It was a little over a year ago, as Heather Kim was working on the first dessert menu for the about-to-open Rabbit Hole when she was met with skepticism from a nearby voice. She was determined to put a sweet red bean paste pastry on the list. "I just don't know how you are going to sell that in Minnesota. Beans for dessert?" said the well-meaning skeptic. What happened next?
Here's a hint, if you'd like to see Heather Kim kick some major ass, tell her she can't do something. The result was a disk of flaky pastry that cradled sweet adzuki bean paste, drizzled with luscious caramel dulce de leche, spiked with warm cinnamon and anise. While her other desserts were undoubtedly good, this was on a different level.
"My idol - a batshit cray gangsta."
Kim isn't one to walk an easy or traditional road to success. Her intention was never to grow up and work in a kitchen. She grew up in Chicago, where her father ran two restaurants, including an Italian/Korean pizza spot. It is her father whom she credits for much of her work ethic and drive. "He's got a big personality," she said. "My idol - a batshit cray gangsta."
While aware of the family business, Kim was busy spending most of her time drawing. Later in life she would be diagnosed with synesthesia, a condition that allows her to experience the world in different sensations. Simplistically described as being able to mix senses, colors have sounds. Wikipedia describes it as,"one sensory or cognitive pathway leads to automatic, involuntary experiences in a second sensory or cognitive pathway." Several well-known artists identify has experiencing the world this way including Pharrell, Tori Amos, Leonard Bernstein, Vincent Van Gogh and Itzhak Perlman.
Kim says, "All kids draw, you know, I just never stopped." She found her way to Minneapolis like so many lured to our chilly climes, by love. She followed her college sweetheart here and applied to MCAD's graduate program. She never even considered that she wouldn't be accepted. (She was).
As she continued to pursue her art, she worked as a bartender to support herself. "Mojito was the first 'real' restaurant I'd ever worked in," she recalled. It was there she met and became friends with the pastry chef Sun Cowles. "We were just like, two peas in a pod."
Like, a Hot Cheeto brittle. I'm still trying to figure out how to use that
After years of living alongside Cowles, watching her work and tasting her desserts, Kim began to get a feel for the work that went into the pastry station. When her friend was short a worker, she threw back her shoulders, cocked her head and said, "I've seen what you do. Let me try that." Her friend scoffed. That was all the motivation she needed.
While the job did prove to be tougher than it appeared at the outset, Kim took to the pastry and quickly began working beyond standard dessert menu fare. "I like to take whatever I want to eat right now - like, say, Hot Cheetos and find a way to work that into a dessert. Like, a Hot Cheeto brittle. I'm still trying to figure out how to use that."
She met Thomas Kim (no relation) and Kat Melgaard when they first opened The Left Handed Cook stall inside Midtown Global Market. When the duo decided to move over to a full service restaurant, Heather collaborated with Thomas to bring his ideas for the pastry menu to life. It was a job she held until a week ago.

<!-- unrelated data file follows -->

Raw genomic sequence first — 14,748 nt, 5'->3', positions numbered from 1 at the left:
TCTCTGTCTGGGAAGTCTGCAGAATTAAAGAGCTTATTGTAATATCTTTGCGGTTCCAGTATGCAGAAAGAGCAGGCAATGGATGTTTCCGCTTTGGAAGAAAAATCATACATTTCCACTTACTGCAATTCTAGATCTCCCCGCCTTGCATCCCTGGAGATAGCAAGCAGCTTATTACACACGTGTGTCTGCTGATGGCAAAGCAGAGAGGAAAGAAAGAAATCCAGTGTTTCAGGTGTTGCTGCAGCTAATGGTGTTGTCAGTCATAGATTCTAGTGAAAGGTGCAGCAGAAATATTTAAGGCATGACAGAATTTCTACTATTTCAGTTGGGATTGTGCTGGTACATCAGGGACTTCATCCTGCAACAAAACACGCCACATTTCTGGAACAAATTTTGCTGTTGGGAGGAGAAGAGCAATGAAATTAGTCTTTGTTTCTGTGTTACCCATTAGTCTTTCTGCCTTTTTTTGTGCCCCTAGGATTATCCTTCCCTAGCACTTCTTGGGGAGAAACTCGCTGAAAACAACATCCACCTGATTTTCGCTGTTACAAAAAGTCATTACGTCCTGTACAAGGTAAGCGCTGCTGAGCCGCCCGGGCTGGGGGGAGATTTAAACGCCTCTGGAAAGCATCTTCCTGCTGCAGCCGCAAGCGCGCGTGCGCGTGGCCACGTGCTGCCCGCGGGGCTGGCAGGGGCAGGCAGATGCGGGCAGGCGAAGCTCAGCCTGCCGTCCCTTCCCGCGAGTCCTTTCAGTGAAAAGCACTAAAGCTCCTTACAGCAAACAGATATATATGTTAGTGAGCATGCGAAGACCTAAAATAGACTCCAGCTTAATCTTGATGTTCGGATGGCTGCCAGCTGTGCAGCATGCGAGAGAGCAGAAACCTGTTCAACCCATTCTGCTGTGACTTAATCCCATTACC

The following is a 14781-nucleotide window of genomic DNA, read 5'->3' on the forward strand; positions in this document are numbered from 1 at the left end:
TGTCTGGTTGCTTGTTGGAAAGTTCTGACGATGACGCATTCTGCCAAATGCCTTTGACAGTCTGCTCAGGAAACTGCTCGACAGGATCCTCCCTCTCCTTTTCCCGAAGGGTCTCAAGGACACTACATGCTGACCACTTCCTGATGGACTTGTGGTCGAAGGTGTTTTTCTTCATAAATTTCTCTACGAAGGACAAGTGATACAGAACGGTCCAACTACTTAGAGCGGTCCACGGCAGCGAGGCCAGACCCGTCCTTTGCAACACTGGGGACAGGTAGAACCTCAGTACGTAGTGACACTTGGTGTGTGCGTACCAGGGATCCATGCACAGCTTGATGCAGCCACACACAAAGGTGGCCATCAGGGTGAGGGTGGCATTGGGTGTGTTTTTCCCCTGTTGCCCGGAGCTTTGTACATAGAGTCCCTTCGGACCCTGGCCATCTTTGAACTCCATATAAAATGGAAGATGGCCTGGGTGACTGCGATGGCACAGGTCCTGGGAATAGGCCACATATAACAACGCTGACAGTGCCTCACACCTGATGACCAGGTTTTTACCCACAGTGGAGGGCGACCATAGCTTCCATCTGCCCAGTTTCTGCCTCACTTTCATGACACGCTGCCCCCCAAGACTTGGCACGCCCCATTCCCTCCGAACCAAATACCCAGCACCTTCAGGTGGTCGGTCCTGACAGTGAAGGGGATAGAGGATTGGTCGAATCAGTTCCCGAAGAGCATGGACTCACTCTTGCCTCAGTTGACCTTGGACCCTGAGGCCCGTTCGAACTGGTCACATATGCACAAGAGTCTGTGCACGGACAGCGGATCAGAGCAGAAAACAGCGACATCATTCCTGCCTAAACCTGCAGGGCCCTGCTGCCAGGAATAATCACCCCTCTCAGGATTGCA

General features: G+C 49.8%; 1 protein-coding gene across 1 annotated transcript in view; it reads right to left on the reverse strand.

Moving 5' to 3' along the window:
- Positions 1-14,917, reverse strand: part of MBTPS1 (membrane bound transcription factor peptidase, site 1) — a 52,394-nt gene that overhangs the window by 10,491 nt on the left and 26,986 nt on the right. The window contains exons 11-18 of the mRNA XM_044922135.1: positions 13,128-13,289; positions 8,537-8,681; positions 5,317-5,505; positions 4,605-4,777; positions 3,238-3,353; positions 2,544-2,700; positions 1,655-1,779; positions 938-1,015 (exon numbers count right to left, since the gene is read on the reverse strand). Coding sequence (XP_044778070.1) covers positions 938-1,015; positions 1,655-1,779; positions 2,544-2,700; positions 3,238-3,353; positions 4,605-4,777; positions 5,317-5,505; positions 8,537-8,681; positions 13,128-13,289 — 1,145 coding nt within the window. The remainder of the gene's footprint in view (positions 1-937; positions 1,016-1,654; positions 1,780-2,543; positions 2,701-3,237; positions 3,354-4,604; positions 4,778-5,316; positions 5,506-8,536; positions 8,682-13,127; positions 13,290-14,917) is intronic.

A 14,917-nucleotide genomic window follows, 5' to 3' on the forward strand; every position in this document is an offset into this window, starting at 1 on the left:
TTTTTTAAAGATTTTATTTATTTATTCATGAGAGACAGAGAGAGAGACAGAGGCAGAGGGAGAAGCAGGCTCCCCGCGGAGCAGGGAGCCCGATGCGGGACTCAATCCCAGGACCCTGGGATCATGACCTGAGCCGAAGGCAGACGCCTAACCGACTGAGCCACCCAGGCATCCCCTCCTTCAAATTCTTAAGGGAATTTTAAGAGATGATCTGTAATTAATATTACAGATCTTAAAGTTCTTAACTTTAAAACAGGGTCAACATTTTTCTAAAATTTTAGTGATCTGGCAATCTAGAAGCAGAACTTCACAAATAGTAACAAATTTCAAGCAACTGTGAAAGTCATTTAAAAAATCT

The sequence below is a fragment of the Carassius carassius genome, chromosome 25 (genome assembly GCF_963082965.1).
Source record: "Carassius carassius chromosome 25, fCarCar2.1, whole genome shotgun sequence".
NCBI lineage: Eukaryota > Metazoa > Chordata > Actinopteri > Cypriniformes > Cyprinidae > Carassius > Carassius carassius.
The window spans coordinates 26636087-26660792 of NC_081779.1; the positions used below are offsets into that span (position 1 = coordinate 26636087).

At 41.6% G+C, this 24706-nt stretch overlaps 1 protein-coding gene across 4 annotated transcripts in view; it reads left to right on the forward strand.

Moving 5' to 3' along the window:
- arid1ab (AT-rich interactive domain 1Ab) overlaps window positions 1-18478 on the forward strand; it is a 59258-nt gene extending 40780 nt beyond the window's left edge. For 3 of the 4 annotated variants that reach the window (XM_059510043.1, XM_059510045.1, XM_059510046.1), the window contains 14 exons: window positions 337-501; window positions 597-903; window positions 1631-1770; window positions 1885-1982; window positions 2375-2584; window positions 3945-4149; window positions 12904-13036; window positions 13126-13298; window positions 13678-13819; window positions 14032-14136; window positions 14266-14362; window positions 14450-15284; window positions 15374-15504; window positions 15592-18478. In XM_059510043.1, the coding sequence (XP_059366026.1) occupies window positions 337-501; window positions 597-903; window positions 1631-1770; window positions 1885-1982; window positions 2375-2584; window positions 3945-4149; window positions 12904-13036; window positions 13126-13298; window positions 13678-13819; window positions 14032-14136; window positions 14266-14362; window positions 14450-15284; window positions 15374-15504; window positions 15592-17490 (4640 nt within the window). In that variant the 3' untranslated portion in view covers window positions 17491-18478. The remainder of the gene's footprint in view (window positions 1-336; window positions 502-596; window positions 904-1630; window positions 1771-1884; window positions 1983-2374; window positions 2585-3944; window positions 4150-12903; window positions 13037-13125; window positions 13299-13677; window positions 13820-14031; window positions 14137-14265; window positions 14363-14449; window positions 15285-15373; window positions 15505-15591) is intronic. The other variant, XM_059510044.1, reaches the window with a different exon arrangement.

While working at The Rabbit Hole, she met Birk Grudem and Christina Nguyen of Hola Arepa. She and Nguyen formed a fast friendship. When those two made the move to open the brick and mortar counterpart to their truck, Kim was a natural fit for the restaurant. "They're inspiring."
Speaking with Kim, it's easy to fall into intense discussion. She listens to questions intently and pauses for long and sincere consideration before answering. As an interviewee, she fires back as many questions as she fields. She's funny, kind and incapable of turning off a brain that's whirls through ideas on several levels at onces. Conversations turn in concentric circles, pulling from pop culture and classical art influences.
Her desserts are as difficult to pin down as they are fun to eat. Diving into the Corn Pops and Fritos spiked ice cream cookie sandwich at Hola Arepa is reminiscent of the first tasting of a Christina Tosi dessert. The flavors coax childhood giddiness, college dorm room munchie cravings and a dance on the edge of sweet and savory.
Sadly, the cookie has gone for the season, "Who wants to eat an ice cream sandwich outside of summer?" she said. It's been replaced by a new dessert that demands your full taste bud attention. A fluffy, tender corn cake is topped with a sticky, tacky, toffee rich pecan pie coin adorned with plumped golden raisins, served alongside dreamy vanilla ice cream, garnished with a corn tuille and crumbles of chicharron. The entire dish is gluten-free and a glorious play on textures. That little savory note from the pork skin enhances the nuttiness of the pecans and coaxes toasty vanilla depths from the ice cream.
Rick Nelson described the chess pie as, "her crowning achievement.' A single service crust has the butter-rich texture of shortbread meets sugar cookie. The sweetness is balanced by a pillow of sour cream and it's all topped by tiny diced pieces of pineapple.
Kim has a lot in the works right now, the Hot Cheeto brittle, her painting, a tattoo apprenticeship and possibly a new adventure with an old friend. About her dessert inspiration, she laughs. "I'm greedy! I want it all. Then I'll, throw it in a dessert or pastry."